Today is that Gift we asked for: tiny seconds tripping together, they warned last night of Dawn, and here we are, 24 hours closer to answers we task for;
Today is a Gift of colours we mayn’t notice in sill and (coffee?) swirls, in each others’ eyes, or our miles of sometimes hesitant smiles;
Today is a Gift which will never return: as we read this, Its arms tick tiny songs in ears tuned to fears, but now and then, we are turned anew by each others’ joy…if we would..
Today is a Gift, a Prophecy of Life in the bones of soul; how quick we can keep Its peace… like beautiful Feet, running to ourselves/ to each other yelling the good news, that we are beloved of the Father;
Today is a Gift, only you & I know to courier, to our depths or anothers’: gifts of mercy and forgiveness, the holding of a sister/brother/nation in prayer;
Today is a Gift, only you and I and we can unwrap- tremble with excitement, with relief, with hope and patience! I can die down in the horrific power of belief that healing is dead, but I believe-
I believe that you and I are Pulse and Breath in these streets and doors and walls we built: and today we must Lock-down the dark and wait for eyes anew: then see what Gifts we can give even ourselves, that cannot be bought or broken:
Gifts- stubborn confident that we are still here for a reason: we are Survivor-Mutants -of-health ay, wealth of True Love, e’en in the presence of the absence of evil:
and these Gifts of the Day, running tripping Happy Feet of the Good news of God’s Unshakeable Kingdom of Peace:
They are Life, more than we know, more than we know..
Thankyou Kate Motaung for triggering a revisit to my 7 year old self, in a place I loved and was terrified of: the Sea. Here I got something I’ll never let go of: how to ride a giant wave!
Age 7 is a tricky sweet dangerous age to utterly trust a stranger, in a spot like that, deep sea. Those waves weren’t called Breakers for nothing. But Bro. Harrison (name unchanged*) was the kind of human any family would trust.
This was the Bay of Bengal, summer. He was an Australian lumbering red raw sunburnt priest on vacation from a Boys’ school in Darjeeling; he was dear and kind and sweet. Would take endless pictures of us, and himself, all black and white. He’d send us statutes and post cards from Italy and wherever he went. Summers were in our little coastal tourist village; he loved Indian fish fries, and Dad’s laughter in our veranda overlooking the sea. Then he’d hoist me over his shoulder to the beach. Ofcourse I trusted him, and he proved his worth in sand and mid sea, even with a six footer wave crest crackly overhead, spiffing white crystal fire in the gold sun.
I was afraid;
the Sea was a scary beautiful friend. She’d sweep out her large green blue skirts at my toes then swing them back in to herself, tempting me to go in deeper. I’d run in for shells, then fly back out again at another wave that chased me right to the edge of our hard flat beach, up the massive sand bund to where our compound wall overlooked a panoramic 180 degrees of this terrific watery Friend.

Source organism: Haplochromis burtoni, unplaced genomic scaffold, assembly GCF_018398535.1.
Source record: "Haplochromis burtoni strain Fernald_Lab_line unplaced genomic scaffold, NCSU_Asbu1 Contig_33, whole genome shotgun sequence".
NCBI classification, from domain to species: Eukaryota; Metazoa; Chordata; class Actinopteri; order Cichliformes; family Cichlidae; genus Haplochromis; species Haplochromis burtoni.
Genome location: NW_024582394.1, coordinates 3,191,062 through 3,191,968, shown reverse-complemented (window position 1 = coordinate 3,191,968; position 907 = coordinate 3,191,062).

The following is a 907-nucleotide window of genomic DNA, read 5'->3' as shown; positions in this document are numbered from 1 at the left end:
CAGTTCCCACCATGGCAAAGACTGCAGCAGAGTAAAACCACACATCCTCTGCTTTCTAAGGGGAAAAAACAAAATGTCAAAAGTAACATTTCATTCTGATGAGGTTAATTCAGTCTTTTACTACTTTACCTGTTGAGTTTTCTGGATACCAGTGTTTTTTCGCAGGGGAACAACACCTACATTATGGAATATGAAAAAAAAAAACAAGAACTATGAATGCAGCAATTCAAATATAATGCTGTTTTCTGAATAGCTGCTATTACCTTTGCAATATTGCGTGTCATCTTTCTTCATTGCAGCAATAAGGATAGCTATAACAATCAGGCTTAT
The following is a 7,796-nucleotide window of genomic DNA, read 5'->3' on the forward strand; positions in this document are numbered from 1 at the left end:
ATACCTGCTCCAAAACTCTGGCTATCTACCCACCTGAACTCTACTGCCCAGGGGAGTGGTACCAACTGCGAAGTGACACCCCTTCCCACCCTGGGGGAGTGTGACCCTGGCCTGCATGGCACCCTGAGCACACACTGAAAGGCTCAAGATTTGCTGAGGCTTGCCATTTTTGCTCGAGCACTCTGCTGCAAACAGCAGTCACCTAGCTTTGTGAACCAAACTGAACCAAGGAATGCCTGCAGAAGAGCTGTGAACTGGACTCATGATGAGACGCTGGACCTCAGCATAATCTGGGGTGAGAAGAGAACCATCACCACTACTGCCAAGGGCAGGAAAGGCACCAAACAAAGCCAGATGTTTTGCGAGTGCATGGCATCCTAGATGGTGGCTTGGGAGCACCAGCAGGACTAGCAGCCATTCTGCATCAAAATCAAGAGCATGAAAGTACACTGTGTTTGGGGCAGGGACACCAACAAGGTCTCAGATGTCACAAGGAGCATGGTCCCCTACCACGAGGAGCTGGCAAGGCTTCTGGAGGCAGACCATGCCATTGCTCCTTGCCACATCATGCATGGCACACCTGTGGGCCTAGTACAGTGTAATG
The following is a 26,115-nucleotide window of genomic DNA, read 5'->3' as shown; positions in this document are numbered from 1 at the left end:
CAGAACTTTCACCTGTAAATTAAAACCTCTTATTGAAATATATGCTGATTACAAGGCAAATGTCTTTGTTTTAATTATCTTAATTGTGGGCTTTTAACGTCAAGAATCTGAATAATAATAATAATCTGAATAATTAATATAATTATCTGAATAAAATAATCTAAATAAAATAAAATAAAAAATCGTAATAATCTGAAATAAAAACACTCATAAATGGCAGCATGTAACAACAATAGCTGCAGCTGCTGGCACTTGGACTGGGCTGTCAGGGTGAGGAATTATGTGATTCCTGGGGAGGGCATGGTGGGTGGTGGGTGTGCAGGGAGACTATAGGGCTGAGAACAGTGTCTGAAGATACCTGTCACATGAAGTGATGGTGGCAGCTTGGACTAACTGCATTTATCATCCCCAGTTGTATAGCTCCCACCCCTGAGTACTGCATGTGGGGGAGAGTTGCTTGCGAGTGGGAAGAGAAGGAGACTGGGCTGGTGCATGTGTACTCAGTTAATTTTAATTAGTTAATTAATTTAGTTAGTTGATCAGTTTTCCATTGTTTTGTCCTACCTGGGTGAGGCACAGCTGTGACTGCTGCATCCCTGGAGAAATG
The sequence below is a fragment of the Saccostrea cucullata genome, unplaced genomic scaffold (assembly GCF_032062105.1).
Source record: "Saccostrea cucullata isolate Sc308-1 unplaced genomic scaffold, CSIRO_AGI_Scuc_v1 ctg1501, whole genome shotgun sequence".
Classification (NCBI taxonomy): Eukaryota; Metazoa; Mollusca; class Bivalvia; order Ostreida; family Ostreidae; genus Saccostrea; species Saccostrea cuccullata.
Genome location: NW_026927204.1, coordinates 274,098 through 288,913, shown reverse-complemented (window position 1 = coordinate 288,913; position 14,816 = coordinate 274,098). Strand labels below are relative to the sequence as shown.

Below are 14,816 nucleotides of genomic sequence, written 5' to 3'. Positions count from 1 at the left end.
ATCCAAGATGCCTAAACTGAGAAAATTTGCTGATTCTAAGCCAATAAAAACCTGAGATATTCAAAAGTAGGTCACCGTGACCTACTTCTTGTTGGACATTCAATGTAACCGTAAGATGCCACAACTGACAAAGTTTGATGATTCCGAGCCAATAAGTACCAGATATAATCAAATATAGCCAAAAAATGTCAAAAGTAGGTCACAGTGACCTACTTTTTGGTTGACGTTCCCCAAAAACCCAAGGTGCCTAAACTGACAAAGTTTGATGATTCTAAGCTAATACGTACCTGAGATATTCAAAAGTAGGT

Brother H. as we called him, (he refused to be called uncle, flouting all nice Indian courtesy to senior relative), said it made him feel older than his 50, and that he was a child inside. He was. He was also a sort of Angel, no trace of guile or meanness, only the joy of living life to the full.
“Come on, old lady!” He’d yell over our mulling muttering crash- echoing Bay. He was a certified Life Saver, I didn’t understand that but it made me feel important, and saved somehow from the churling tide, its rush and fervor, its lunging, pulling, eddy and mega swill.
B. H. would ask me to hold on to the tube and trust him as we paddled deeper in to where waves began.
The idea was to go through that startling blue water wall before it crashed- then ride its crest all the way ashore.
It was the most somersaulty crazy thing I’ve experienced or ever will. If I’d known how to swim, it would’ve not been as dangerous. Here I had to trust Bro. H., I had to go where he said, hold tight no matter my nose and face were smashed in that coaster, no matter I was in a sand-&-water rollercoaster, ears and brain thounding (yeah, you’d get new words) with the crash of tide in maddened swell.
The sound it still startles me but not as much as the glory of re-surfacing in great gulp of air, Bro.H’s laughing grey blue eyes, his lung full of a whoop shout, as we settled in the shoulder of yet another giant wave as she rode us all the way back to shore….
where sometimes dad or ma waited, wondering that I needed this.
Years down, I’ve relived that time there, over and over. It’s one empowered way to ride a risky wave like that – in the sea, or in Life elsewhere: surprise that Thing that’s coming at us, go through It holding on to the Hand that holds you & me better than we could hold ourselves, then break free as the Breath of God kicks in Life in our frame,
ride that Wave for the sheer joy of knowing that’s why there are Waves and Oceans, Sands and Seas in the stories of our lives.
Thankyou Kate M. & Storytellers, and all of Blog world for reminding me; I’m feeling 7 years old, at sea with the Hand that holds all.
*years down, I searched Facebook for him, we’d shifted cities and we’d lost touch. He wasn’t the kind to stop writing or telling us where he was, but he did. I suspected the worst; and found his smiling black and white profiles in a FB page dedicated to him by people who knew him, as we did too. Bro H. was/ is one if the most magnificent human beings ever created: he taught this 7 year old to walk on high walls, chase sand crab, find sea horse, race waves, love sea boats, love life no matter where….